Yes, neutrals are still king. But 2018 invited us to blow the lid off our preconceived notions about color theory and have some fun. Jewel tones started making their mark on the scene, inviting us to amp up the saturation and give our spaces a feel of richness. Previously off-limits colors were welcomed into our homes. Black even set itself apart as a decidedly trendy and luxurious color for walls, flooring and cabinetry. And as we expanded our color palettes, we also expanded the way we use color. Gone are the days of a single accent color. In 2018, layering multiple different accent hues helped a room shine.
And beyond simply choosing which colors to implement in your home, 2018 was a year to explore where you use those colors, too. Often forgotten spaces like the foyer, ceiling and front door got new leases on life thanks to the drive to add vibrant and interesting hues everywhere in the home.
Feeling overwhelmed by the overload of color options? Don’t worry. We have a guide on how to balance bold colors to help you out.

Maximalism starts making its mark

No 2018 design trend recap would be complete without taking a dip into maximalism. If you’ve been paying attention, you’ve probably noticed that home design seems to be trending in the direction of more. We just talked about how we started making our foray into more color. We also went for more pattern and texture, like eye-catching or moody floral wallpapers, interesting kitchen backsplashes and colorful grout. Maximalism is all about filling a space with things you love and that bring you joy, and we jumped on that opportunity in 2018.

Out of all the different home changes we’re exploring in this 2018 design trend recap, we think maximalism is the one with the most staying power.


Eye-catching lighting sets the stage

Sure, our parents told us not to stare at the sun. But in 2018, it’s been hard not to stare at the light – at least, the lighting we brought into our homes. Gone are the days of boring, basic lighting that just gets the job done. This year, we took pendant lights from simple to really something. Suddenly, you could find them in architectural shapes and mixed textures hung in new and exciting configurations.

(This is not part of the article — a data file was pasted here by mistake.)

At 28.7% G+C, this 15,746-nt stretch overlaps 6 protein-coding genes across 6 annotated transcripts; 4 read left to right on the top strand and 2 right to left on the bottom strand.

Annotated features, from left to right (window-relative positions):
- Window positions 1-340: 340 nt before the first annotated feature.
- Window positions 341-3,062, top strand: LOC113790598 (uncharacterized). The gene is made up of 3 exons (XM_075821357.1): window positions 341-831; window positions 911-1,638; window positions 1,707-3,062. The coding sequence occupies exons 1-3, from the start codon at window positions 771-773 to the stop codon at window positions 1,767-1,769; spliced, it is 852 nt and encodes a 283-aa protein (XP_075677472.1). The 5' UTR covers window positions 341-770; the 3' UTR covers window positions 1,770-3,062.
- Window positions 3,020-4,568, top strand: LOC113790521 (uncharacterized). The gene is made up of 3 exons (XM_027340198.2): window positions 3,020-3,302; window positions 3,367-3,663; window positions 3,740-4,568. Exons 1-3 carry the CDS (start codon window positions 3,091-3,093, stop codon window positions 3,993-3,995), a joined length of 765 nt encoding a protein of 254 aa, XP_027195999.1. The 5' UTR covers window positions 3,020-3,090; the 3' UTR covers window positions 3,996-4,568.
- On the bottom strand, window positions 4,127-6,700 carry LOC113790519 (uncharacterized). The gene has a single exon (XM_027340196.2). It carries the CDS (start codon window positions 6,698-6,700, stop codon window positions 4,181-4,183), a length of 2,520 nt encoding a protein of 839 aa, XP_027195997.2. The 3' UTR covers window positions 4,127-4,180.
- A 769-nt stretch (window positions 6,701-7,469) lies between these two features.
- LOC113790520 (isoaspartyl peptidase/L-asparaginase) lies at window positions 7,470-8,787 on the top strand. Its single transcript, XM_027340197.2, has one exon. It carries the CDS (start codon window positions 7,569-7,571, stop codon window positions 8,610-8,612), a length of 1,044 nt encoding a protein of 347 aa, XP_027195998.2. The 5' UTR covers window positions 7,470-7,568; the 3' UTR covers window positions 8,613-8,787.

And we didn’t stop with pendants, either. This year, lots of designers and decorators took risks with unique and funky lighting. Even the humble string light got a major upgrade and expanded usage this year. Some of the trends might not survive past this 2018 design trend recap, but some – like abstract metal chandeliers – are surely just starting to enjoy their time in the, ahem, light.


Natural and industrial blend

In 2018, we finally started finding ways to marry our innate craving for nature with our love of the sleek simplicity of industrial design. That was thanks, in large part, to the concretecraze. All of a sudden, we were pouring cement for our countertops, floors, mantels and more. As a key element in industrial design, concrete lends an inherent sleekness even as it mimics natural stone. With concrete in place, we had our canvas to bring other natural textures into our homes, like greenery walls and roughly-hewn wood.

We also looked to plant life to soften the edges of industrial and minimalist spaces. Potted plants are having a moment, but you’re not limited by open floor space. Hanging and wall mounted plants trended in a major way in 2018. We even added greenery to our roofs. This year, we blended natural and industrial. Looks like we finally figured out how to have our cake and eat it, too.

What trends were you surprised to see Freshome cover in 2018? Which ones would you have liked to learn more about? Which ones did we skip in this 2018 design trend recap? Let us know! We’re coming up on a new year and are excited to explore 2019’s design trends with you!


Read full post
Moe Pourtaghi

"Nothing brings me more joy than seeing my buyers & sellers have success in their Real Estate endeavours. I hope you find the articles on my blog inspiring and educating in your ventures." - Moe Pourtaghi

Subscribe to receive Market Updates & Tips

The data relating to real estate on this website comes in part from the MLS® Reciprocity program of either the Real Estate Board of Greater Vancouver (REBGV), the Fraser Valley Real Estate Board (FVREB) or the Chilliwack and District Real Estate Board (CADREB). Real estate listings held by participating real estate firms are marked with the MLS® logo and detailed information about the listing includes the name of the listing agent. This representation is based in whole or part on data generated by either the REBGV, the FVREB or the CADREB which assumes no responsibility for its accuracy. The materials contained on this page may not be reproduced without the express written consent of either the REBGV, the FVREB or the CADREB.